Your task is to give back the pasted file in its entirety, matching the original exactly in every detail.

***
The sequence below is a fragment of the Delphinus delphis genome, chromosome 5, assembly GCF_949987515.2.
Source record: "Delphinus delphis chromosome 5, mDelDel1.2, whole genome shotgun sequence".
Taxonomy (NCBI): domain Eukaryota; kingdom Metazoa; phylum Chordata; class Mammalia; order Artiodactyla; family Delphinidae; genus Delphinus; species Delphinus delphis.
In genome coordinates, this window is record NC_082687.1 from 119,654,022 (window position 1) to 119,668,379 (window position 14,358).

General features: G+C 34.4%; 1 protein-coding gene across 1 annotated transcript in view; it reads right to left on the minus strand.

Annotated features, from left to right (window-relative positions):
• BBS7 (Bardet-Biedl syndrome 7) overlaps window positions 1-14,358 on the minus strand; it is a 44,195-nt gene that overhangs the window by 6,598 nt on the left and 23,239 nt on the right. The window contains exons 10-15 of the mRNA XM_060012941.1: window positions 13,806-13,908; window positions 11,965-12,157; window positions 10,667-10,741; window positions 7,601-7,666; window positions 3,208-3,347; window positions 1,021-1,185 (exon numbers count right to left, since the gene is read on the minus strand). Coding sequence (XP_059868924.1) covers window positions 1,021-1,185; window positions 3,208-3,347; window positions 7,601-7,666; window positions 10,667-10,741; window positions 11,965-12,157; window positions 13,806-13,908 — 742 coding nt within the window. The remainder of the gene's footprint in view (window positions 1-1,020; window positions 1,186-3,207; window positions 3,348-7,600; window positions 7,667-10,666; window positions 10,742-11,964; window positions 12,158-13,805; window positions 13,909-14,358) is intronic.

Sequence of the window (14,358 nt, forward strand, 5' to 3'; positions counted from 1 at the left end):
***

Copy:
The sequence below is a fragment of the Delphinus delphis genome, chromosome 5, assembly GCF_949987515.2.
Source record: "Delphinus delphis chromosome 5, mDelDel1.2, whole genome shotgun sequence".
Taxonomy (NCBI): domain Eukaryota; kingdom Metazoa; phylum Chordata; class Mammalia; order Artiodactyla; family Delphinidae; genus Delphinus; species Delphinus delphis.
In genome coordinates, this window is record NC_082687.1 from 119,654,022 (window position 1) to 119,668,379 (window position 14,358).

General features: G+C 34.4%; 1 protein-coding gene across 1 annotated transcript in view; it reads right to left on the minus strand.

Annotated features, from left to right (window-relative positions):
• BBS7 (Bardet-Biedl syndrome 7) overlaps window positions 1-14,358 on the minus strand; it is a 44,195-nt gene that overhangs the window by 6,598 nt on the left and 23,239 nt on the right. The window contains exons 10-15 of the mRNA XM_060012941.1: window positions 13,806-13,908; window positions 11,965-12,157; window positions 10,667-10,741; window positions 7,601-7,666; window positions 3,208-3,347; window positions 1,021-1,185 (exon numbers count right to left, since the gene is read on the minus strand). Coding sequence (XP_059868924.1) covers window positions 1,021-1,185; window positions 3,208-3,347; window positions 7,601-7,666; window positions 10,667-10,741; window positions 11,965-12,157; window positions 13,806-13,908 — 742 coding nt within the window. The remainder of the gene's footprint in view (window positions 1-1,020; window positions 1,186-3,207; window positions 3,348-7,600; window positions 7,667-10,666; window positions 10,742-11,964; window positions 12,158-13,805; window positions 13,909-14,358) is intronic.

Sequence of the window (14,358 nt, forward strand, 5' to 3'; positions counted from 1 at the left end):